Over the last 10 years, the conflict in the South China Sea has been constantly in the spotlight. As China builds islands in the middle of the South China Sea, once underwater reefs have become sandy islands with airfields, roads, buildings, and bases for missile systems. In less than two years, China has turned seven reefs into seven military bases, making the South China Sea one of the most contentious areas of sea in the world (Damn, 2020).
Its importance is not limited to that. The ocean area is estimated to contain 11 billion barrels of oil, 190 trillion cubic feet of natural gas (Council on Foreign Relations, 2021), and 10% of the world’s fishery resources. Even more importantly, roughly 30% of the global maritime trade passes through the South China Sea on its way to the highly trafficked ports in Southeast Asia (Khoury, 2017). Thanks to these aspects, the South China Sea is a contested maritime area which is subject to claims of partly possession by five countries currently.
The conflict among the five states, namely the Philippines, Vietnam, China, Brunei, Taiwan, and Malaysia, has remained unresolved for decades. The claimant states, have divergent and sometimes overlapping territorial claims based on a variety of historical and geographical data (Wang, 2015). For instance, China currently claims over 80 percent of the islands, while Vietnam claims entire sovereignty over the Paracels and Spratly Islands (Storey, 2014).
In this article, I aim to analyse the conflict in the South China Sea from a historical and legal point of view. Therefore, I will first examine the historical context and the roots of the conflict and then describe how it has turned into a frozen conflict and why no solution has been found so far. Finally, I will discuss whether a solution is possible with regional actors and whether an international solution has potential to materialize.
2. The Origin of the Conflict
The main conflict in the South China Sea dates back to 1279, when China drew a territorial map of its influence that included the entire South China Sea. Since then, control over the region has changed hands between regional powers and, later, colonial states. However, most people agree that the bulk of the current problems stem from the 1951 San Francisco Treaty, which followed Japan’s defeat in World War II. Within the terms of its surrender, Japan gave up its rights to its islands in the South China Sea, leaving a power vacuum in the region. No country was explicitly granted sovereignty over these waters, and China (the Kuomintang Government) asserted its advantage by submitting the now infamous “nine-dotted line” claim covering almost the entire South China Sea in 1947. This line became its official claim and is known today as the “Nine-Dash Line” (Khoury, E., 2017). In 1982, the United Nations law established the exclusive economic zones (EEZs). Right after, China reiterated its nine-dash line, refusing to clarify the limits of this line and rejecting the claims of other claimant countries.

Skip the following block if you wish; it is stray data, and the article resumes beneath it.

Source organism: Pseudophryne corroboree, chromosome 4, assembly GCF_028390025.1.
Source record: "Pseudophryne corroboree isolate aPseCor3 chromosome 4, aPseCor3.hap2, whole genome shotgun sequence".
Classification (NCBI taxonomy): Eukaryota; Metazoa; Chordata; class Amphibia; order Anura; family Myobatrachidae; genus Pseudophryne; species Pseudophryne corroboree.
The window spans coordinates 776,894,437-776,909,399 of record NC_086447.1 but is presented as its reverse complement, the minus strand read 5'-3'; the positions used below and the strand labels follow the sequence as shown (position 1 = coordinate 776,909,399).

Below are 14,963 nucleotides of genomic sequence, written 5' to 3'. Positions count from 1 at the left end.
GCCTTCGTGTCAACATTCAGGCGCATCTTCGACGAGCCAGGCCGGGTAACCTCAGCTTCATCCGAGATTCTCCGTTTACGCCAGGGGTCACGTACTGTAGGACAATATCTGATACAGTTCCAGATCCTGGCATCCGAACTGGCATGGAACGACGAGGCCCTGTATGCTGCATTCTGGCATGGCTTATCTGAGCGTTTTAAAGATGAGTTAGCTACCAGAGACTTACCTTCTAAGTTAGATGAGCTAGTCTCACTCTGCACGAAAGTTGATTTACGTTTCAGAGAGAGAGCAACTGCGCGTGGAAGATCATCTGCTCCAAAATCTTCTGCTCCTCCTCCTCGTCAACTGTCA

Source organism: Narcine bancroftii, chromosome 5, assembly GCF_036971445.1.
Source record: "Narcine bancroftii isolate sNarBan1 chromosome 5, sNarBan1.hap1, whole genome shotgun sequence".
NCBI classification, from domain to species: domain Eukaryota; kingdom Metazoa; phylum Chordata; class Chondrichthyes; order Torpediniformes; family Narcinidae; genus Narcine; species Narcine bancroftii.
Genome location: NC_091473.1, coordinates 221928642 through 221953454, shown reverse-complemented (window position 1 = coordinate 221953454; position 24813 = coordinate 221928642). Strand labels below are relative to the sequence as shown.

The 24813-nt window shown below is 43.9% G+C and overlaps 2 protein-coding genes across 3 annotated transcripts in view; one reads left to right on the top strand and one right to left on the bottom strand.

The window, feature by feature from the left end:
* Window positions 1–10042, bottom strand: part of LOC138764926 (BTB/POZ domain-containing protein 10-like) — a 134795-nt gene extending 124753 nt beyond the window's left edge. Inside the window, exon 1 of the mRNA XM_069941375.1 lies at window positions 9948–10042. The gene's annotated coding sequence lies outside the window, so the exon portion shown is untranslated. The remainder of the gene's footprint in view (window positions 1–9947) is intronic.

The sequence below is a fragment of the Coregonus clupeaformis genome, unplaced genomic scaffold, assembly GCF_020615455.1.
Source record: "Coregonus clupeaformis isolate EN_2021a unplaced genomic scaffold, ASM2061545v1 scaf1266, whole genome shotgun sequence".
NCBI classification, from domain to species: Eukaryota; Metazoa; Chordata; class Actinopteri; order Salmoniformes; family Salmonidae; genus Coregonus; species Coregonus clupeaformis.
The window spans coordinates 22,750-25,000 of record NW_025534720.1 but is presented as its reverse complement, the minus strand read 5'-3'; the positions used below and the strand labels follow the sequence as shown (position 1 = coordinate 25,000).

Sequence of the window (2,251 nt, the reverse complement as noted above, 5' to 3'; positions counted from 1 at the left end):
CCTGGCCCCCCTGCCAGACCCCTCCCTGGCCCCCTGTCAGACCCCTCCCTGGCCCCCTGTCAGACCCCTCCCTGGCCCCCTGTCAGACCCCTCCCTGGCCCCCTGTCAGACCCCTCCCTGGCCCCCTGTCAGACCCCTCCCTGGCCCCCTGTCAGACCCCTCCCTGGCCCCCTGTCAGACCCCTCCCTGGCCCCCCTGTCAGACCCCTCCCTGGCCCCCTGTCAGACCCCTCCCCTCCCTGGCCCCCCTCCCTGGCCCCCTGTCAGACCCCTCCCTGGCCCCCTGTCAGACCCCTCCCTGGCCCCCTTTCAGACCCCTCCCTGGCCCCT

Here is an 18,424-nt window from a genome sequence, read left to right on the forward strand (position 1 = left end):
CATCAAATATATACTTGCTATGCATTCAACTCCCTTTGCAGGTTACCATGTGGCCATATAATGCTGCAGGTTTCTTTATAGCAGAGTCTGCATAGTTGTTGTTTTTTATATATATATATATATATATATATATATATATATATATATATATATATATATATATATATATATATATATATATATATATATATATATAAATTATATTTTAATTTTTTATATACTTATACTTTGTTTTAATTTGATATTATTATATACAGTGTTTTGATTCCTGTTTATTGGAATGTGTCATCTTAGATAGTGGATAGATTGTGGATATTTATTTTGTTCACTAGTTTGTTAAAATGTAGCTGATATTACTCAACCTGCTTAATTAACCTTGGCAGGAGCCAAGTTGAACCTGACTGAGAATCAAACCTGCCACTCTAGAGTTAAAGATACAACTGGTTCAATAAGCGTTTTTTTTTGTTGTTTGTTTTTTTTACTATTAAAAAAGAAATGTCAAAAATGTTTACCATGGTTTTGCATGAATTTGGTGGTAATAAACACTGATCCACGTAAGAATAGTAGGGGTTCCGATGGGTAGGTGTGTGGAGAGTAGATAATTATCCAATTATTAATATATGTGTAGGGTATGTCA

Ever since, tensions have built up over who owns the South China Sea. In the meantime, the conflict has focused on the Paracels and Spratly Islands, an archipelago located in the heart of the South China Sea. Currently, China, Malaysia, the Philippines and Vietnam claim part of the Paracels and Spratly Islands chain. They have asserted their claims by setting up small ships, ports and even people on what is essentially a rock in the middle of the ocean.
a. The reasons for the conflict
What are the real stakes of these territorial disputes? First and foremost, the natural resources of the region are a very distinctive feature of the South China Sea, which is, in fact, a very rich area from this point of view, owing to its very extensive continental shelf, its relatively shallow waters, the contribution of several fast-flowing rivers, and also its great biodiversity (Roche, 2013).